👇 Here are our favorites for new piercings 👇
Since the piercing industry is mostly self regulated, it’s important to do your research to make sure you have a safe and pleasant experience.
Do your research to find a local piercer who is reputable. Check out reviews online, social media platforms, Yelp, etc., ask around to see if any of your friends have a good recommendation, and take a look at the piercer’s portfolio.
Professional piercer Ryan Dreyfuss of Relic Body Arts says: "At a minimum this means your piercer will have a clean, inviting studio, an in depth portfolio showing healed work, and has met all standards set forth by the Association of Professional Piercers. You can find many reputable piercers through the Association of Professional Piercers website."
Talking to a professional piercer can also give you a lot of insight into healing time, pain, and the best location for your individual ear. Most piercing studios allow you to book a consultation meeting before your piercing with a professional. Be sure to ask questions!
What to look for as you choose your piercer:
✨ Cleanliness & hygiene of shop
✨ Certifications & licenses
✨ Aftercare guidelines should be explained & provided to you in writing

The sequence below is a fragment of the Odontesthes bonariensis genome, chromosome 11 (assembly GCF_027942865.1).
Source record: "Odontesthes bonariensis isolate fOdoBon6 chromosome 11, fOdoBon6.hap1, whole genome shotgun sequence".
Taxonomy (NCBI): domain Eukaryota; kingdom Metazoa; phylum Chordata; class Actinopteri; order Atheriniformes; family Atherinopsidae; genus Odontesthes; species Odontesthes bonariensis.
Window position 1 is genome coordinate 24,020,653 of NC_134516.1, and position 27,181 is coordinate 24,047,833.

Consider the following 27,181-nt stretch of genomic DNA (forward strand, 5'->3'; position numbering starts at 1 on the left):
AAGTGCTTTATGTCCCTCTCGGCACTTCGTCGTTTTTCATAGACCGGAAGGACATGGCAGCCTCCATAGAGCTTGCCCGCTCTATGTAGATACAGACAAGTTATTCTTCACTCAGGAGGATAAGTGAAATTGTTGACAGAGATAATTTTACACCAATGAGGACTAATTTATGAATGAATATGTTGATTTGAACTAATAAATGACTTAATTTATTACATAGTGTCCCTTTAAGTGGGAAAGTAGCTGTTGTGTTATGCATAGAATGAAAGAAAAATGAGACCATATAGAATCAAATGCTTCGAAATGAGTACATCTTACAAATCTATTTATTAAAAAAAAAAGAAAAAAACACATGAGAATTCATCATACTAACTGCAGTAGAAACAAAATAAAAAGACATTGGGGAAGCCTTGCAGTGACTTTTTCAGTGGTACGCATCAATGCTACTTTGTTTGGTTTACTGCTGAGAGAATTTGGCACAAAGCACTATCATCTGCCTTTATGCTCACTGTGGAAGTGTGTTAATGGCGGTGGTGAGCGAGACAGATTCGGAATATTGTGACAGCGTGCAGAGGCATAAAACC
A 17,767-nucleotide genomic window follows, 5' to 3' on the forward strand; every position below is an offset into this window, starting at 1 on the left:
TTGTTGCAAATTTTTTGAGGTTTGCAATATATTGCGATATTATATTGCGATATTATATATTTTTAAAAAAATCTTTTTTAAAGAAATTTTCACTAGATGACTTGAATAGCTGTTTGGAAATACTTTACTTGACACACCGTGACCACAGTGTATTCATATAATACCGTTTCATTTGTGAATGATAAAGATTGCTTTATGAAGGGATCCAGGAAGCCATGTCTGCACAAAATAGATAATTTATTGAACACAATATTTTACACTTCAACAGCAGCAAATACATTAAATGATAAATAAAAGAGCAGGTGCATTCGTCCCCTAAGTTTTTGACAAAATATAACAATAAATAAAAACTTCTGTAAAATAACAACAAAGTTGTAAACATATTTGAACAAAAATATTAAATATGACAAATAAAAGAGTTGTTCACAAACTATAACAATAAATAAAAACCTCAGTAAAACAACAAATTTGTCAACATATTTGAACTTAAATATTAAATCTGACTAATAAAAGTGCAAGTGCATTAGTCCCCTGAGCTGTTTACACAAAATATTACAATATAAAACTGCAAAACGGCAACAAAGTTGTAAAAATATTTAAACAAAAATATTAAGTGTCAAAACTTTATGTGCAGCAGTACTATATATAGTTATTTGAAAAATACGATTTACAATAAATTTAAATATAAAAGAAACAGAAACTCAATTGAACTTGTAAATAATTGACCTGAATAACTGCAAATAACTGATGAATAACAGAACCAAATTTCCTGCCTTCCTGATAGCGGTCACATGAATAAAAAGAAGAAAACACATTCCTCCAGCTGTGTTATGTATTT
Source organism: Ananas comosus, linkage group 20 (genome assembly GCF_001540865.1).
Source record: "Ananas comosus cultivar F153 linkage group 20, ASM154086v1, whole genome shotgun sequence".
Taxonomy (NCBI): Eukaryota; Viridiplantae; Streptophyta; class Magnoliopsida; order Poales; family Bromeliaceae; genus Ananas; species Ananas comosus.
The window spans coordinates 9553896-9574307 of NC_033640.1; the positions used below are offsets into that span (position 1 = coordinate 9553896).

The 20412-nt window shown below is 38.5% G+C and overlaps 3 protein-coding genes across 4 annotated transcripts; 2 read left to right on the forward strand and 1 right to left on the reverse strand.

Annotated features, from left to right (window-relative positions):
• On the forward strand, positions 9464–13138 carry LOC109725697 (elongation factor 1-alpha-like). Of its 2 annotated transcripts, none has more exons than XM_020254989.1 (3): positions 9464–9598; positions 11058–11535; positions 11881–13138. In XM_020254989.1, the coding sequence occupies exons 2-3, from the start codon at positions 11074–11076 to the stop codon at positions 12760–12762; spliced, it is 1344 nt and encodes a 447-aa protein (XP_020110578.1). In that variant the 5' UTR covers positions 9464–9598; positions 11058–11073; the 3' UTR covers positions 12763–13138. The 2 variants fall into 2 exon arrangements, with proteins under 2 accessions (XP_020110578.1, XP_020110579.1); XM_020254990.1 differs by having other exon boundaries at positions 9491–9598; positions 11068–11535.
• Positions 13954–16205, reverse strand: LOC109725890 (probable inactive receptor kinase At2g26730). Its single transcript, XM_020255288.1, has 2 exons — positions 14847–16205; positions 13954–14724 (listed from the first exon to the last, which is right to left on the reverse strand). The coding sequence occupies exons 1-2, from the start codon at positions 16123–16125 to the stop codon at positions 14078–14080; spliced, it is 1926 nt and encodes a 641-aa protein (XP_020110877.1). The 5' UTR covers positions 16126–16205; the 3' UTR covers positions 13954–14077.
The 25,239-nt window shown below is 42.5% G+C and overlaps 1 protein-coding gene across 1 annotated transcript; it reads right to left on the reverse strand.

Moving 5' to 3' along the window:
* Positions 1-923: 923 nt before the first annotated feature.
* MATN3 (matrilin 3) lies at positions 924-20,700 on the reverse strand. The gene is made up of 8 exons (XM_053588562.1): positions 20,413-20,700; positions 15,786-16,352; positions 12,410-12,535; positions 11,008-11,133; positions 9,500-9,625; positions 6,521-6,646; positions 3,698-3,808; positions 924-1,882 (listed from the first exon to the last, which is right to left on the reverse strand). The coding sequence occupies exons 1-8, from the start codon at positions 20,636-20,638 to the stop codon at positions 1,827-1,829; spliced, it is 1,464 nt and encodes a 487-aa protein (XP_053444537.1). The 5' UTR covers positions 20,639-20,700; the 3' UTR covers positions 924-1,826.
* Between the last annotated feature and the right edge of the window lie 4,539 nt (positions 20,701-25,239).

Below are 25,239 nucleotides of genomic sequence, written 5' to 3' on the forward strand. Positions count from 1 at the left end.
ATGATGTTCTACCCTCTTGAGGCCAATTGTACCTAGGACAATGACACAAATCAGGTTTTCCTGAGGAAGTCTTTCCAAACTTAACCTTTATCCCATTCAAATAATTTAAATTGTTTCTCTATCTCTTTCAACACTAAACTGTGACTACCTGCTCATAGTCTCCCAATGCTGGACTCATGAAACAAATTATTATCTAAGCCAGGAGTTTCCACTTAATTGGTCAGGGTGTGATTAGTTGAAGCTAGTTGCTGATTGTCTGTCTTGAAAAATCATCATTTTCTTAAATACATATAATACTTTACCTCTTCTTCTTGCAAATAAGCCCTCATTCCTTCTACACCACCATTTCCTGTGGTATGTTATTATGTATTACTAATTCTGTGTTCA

✨ Use of piercing needles NOT piercing guns
1. Arrive a little bit early for your appointment to review your choices of jewelry. Bring your ID and consent form. Professional piercer Ryan Dreyfuss of Relic Body Arts recommends also bringing a "battle buddy" who will help give you moral support as you get your piercing.
2. Your piercer will then sterilize the jewelry to make it safe, and you’ll get called into the piercing room.
3. Your piercer will clean your skin and mark where they think the piercing will look best, given your ear anatomy and lifestyle. Double check to make sure that you’re good with the piercing location, and then when you’re happy with it, you’ll get your piercing.
4. Your piercer will share information about piercing aftercare - keeping it clean and dry, and keeping pressure away from it at all costs.
When you get a new piercing, make sure you think about healing time and proper aftercare. Taking good care of your new piercing is a top priority to avoid infections, discomfort, and hole closure. Committing to the entire healing period is critical.
For lobe piercings, the initial healing period can be as short as 6 - 10 weeks, but you want to constantly wear earrings at least for the first 6 months to prevent hole closure.
The initial healing period for cartilage piercings is considerably longer. The minimum healing time for cartilage piercings is about 3 months but can take up to 18 months depending on the location.
✨ For all piercings, the initial jewelry should be left alone for about 12 weeks. That said, the longer you can keep it in without changing it, the better for the healing process.